Soot and Smoke Residue Removal: Wildfires generate heavy soot and smoke residue that can spread across surfaces. Use specialized cleaning agents such as equal parts of vinegar and water to clean walls, ceilings, and surfaces without causing additional damage. Here are some common cleaning techniques:

  • For Painted Surfaces: When cleaning painted walls, be cautious not to scrub too vigorously, as this can remove paint. Test a small, inconspicuous area first to ensure the cleaning method does not damage the paint.
  • Preparation: Before cleaning, ensure the area is well-ventilated. Open windows and doors to allow fresh air to circulate. Wear appropriate personal protective equipment (PPE), like gloves, safety goggles, and an N95 respirator mask.
  • Dry Cleaning: Use a dry sponge, cheesecloth, or a dry chemical sponge to gently wipe the surface and remove loose soot and smoke particles. Avoid pressing too hard to prevent smearing.
  • Wet Cleaning: For heavier residue, move on to wet cleaning. Dip a sponge or cloth in the chosen cleaning solution (TSP or vinegar mixture for example) and wring it out well. Gently wipe the affected area in a circular motion. Work in small sections, about 3×3 feet, at a time. This prevents the cleaning solution from drying before you can wipe it away.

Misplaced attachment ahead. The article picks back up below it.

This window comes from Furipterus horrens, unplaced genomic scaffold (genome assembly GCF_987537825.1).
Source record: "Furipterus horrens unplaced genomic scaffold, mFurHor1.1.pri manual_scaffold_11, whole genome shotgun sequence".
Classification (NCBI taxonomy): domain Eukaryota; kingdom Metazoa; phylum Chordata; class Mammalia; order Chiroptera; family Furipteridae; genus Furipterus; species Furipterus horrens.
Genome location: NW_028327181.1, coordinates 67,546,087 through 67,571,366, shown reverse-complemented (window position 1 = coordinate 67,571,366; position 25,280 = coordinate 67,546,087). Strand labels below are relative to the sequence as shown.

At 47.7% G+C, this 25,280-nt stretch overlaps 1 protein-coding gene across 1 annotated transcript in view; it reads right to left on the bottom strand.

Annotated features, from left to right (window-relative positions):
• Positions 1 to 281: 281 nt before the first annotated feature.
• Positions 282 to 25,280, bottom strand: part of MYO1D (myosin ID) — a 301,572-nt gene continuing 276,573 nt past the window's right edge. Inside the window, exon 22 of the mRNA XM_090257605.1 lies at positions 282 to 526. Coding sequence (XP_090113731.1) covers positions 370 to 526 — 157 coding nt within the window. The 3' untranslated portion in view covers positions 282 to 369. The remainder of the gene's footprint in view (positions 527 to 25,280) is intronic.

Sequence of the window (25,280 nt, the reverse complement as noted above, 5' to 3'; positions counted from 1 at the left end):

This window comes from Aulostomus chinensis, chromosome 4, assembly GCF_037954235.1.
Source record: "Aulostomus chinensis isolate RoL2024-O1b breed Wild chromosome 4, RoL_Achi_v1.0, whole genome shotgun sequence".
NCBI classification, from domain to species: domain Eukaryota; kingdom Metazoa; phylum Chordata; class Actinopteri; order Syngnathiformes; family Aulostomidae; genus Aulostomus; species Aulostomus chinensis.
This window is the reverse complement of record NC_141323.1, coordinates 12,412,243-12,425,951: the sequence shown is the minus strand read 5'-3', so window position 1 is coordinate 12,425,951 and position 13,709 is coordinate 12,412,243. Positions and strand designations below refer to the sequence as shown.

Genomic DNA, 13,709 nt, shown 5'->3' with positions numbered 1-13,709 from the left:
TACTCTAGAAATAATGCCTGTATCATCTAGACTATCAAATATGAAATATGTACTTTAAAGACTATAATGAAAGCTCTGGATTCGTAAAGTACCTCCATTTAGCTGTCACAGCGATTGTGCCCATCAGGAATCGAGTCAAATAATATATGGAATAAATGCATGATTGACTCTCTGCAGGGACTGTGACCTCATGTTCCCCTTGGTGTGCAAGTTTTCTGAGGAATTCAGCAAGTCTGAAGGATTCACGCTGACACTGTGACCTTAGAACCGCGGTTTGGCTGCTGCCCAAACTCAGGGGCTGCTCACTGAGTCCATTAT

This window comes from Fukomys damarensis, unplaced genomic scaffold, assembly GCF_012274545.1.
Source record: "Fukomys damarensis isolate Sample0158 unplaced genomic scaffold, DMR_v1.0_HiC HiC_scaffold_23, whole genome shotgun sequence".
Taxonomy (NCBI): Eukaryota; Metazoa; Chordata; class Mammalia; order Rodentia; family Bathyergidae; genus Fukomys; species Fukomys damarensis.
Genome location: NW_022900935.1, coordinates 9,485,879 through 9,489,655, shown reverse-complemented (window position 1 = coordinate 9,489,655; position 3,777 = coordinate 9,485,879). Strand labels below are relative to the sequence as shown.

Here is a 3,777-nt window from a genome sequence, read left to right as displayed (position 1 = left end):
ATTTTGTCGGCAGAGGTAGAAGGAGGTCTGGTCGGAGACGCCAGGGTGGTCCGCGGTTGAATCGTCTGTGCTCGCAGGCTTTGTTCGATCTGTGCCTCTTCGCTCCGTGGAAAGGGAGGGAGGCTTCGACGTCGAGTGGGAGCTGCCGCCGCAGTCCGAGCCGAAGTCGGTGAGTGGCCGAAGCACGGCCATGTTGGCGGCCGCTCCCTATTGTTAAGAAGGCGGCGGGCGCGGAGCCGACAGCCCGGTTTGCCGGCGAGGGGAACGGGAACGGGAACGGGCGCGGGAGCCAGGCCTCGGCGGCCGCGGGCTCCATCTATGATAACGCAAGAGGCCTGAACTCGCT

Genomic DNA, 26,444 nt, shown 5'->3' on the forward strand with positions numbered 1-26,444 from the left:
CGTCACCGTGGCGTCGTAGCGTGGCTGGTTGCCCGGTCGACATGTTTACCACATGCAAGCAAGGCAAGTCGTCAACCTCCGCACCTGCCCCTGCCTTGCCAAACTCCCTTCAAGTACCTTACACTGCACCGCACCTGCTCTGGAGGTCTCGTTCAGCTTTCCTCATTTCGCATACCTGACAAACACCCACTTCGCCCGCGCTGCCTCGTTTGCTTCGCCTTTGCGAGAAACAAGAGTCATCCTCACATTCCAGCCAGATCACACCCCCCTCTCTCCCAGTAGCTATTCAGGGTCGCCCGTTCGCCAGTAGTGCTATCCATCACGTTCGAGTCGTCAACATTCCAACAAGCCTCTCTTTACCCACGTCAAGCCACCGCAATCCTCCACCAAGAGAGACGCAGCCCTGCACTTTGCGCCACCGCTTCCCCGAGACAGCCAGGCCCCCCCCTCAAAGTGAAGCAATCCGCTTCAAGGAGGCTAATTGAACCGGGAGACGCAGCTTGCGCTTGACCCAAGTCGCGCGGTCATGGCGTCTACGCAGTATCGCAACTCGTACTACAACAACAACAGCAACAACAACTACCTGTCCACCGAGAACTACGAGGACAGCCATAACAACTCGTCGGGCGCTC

• Rinse and Dry: After cleaning, rinse the area with clean water and a separate sponge or cloth. Wipe away any remaining residue and cleaning solution. Dry the surface thoroughly with clean, dry clothes or towels.
  • Repeat as Necessary: For stubborn residue, you may need to repeat the cleaning process several times. Be patient and avoid using excessive force to prevent additional damage to the wall.

Roof and Gutter Inspection: Inspect the roof for damage from embers and flames. Address any holes or compromised roofing materials. Ensure gutters are clear of debris to prevent future fire hazards.

Mold and Mildew: Moisture from firefighting efforts or subsequent rain can lead to mold and mildew growth in homes, especially if not addressed promptly and adequately. Learn more about mold prevention and removal here.

Recovering from a wildfire involves coordinated effort, from understanding your insurance policy and selecting reputable contractors to implementing proper cleaning and repair techniques. By taking these steps, you can navigate the restoration process effectively, ensuring a safe and thorough recovery for your home. Remember, professional guidance and adherence to safety measures are paramount in this journey toward restoration and renewal.